Essentially, it is not three singers from Pussy Riot who are on trial here. If that were the case, what’s happening would be totally insignificant. It is the entire state system of the Russian Federation which is on trial and which, unfortunately for itself, thoroughly enjoys quoting its cruelty towards human beings, its indifference to their honour and dignity, the very worst that has happened in Russian history to date. To my deepest regret, this mock trial is close to the standards of the Stalinist troikas. Thus, we have our investigator, lawyer and judge. And then, what’s more, what all three of them do and say and decide is determined by a political demand for repression. Who is to blame for the performance at the Cathedral of Christ the Saviour and for our being put on trial after the concert? The authoritarian political system is to blame. What Pussy Riot does is oppositional art or politics that draws upon the forms art has established. In any event, it is a form of civil action in circumstances where basic human rights, civil and political freedoms are suppressed by the corporate state system.

Many people, relentlessly and methodically flayed alive by the destruction of liberties since the turn of the century, have rebelled.

We were looking for authentic genuineness and simplicity and we found them in our punk performances. Passion, openness and naivety are superior to hypocrisy, cunning and a contrived decency that conceals crimes. The state’s leaders stand with saintly expressions in church, but their sins are far greater than ours. We’ve put on our political punk concerts because the Russian state system is dominated by rigidity, closedness and caste. Аnd the policies pursued serve only narrow corporate interests to the extent that even the air of Russia makes us ill.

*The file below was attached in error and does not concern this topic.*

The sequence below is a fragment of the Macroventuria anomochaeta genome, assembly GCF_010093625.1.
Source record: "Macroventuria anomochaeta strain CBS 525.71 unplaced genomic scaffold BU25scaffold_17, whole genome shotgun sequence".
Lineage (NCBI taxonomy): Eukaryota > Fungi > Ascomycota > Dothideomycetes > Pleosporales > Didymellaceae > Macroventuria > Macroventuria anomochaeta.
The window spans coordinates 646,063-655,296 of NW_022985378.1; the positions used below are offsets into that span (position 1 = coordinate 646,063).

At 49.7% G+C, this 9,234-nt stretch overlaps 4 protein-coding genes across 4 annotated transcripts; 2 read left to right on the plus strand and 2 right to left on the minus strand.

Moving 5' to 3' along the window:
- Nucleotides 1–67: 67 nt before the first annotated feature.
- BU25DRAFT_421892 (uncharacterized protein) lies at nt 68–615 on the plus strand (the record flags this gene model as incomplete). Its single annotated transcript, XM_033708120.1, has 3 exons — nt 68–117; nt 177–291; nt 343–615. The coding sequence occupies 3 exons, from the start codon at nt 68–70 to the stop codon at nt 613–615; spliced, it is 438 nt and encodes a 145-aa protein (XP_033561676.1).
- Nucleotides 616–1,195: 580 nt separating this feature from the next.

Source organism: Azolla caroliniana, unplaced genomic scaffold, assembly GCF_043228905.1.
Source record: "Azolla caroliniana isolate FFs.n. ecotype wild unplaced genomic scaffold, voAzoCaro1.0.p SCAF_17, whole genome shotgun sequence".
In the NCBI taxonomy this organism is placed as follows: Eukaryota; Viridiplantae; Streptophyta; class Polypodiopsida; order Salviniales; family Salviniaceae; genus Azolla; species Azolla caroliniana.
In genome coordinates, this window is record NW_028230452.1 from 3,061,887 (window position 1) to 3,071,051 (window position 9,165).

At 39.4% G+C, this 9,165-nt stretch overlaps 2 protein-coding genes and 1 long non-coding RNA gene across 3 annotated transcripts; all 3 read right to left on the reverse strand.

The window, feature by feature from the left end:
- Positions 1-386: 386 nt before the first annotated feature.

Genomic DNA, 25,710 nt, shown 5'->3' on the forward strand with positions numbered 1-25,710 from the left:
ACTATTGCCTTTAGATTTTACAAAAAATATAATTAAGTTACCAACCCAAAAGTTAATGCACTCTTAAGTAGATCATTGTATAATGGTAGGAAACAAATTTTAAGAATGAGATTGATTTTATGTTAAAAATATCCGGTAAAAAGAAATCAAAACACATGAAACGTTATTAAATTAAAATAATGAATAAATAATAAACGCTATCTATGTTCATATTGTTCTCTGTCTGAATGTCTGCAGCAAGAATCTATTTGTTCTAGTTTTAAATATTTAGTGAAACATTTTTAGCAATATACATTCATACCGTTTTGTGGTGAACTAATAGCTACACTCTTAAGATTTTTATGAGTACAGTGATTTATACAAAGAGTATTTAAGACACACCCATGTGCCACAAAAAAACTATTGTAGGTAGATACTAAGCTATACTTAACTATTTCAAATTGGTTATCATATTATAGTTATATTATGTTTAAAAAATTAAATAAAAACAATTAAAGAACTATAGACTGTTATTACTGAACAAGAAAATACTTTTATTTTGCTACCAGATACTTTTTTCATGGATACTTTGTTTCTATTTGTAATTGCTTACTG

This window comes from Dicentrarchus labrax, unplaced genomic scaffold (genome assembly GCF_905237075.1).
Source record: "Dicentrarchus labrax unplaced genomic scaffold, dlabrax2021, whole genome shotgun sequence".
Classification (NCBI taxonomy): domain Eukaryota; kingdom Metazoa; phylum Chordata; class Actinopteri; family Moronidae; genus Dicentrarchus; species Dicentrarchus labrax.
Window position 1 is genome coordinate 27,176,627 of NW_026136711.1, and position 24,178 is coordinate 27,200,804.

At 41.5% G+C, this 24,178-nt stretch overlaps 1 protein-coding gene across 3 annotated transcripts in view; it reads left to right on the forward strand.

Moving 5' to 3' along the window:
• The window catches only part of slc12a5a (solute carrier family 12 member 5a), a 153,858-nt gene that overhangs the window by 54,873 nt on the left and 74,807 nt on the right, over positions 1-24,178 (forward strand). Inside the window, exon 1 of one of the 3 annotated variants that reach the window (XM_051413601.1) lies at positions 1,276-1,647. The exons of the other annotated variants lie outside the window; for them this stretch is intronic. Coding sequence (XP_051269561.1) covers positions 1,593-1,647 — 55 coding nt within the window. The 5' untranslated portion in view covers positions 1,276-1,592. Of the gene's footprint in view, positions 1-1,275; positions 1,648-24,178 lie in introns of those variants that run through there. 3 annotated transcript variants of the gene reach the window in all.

We are absolutely not happy with—and have been forced into living politically—by the use of coercive, strong-arm measures to handle social processes, a situation in which the most important political institutions are the disciplinary structures of the state – the security agencies, the army, the police, the special forces and the accompanying means of ensuring political stability: prisons, preventive detention and mechanisms to closely control public behaviour. Nor are we happy with the enforced civic passivity of the bulk of the population or the complete domination of executive structures over the legislature and judiciary. Moreover, we are genuinely angered by the fear-based and scandalously low standard of political culture, which is constantly and knowingly maintained by the state system and its accomplices. Look at what Patriarch Kirill has to say: “The Orthodox don’t go to rallies.” We are angered by the appalling weakness of horizontal relationships within society. We don’t like the way in which the state system easily manipulates public opinion through its tight control of the overwhelming majority of media outlets. A perfect example is the unprecedentedly shameless campaign against Pussy Riot, based on distorting facts and words, which has appeared in nearly all the Russian media, apart from the few independent media there are in this political system.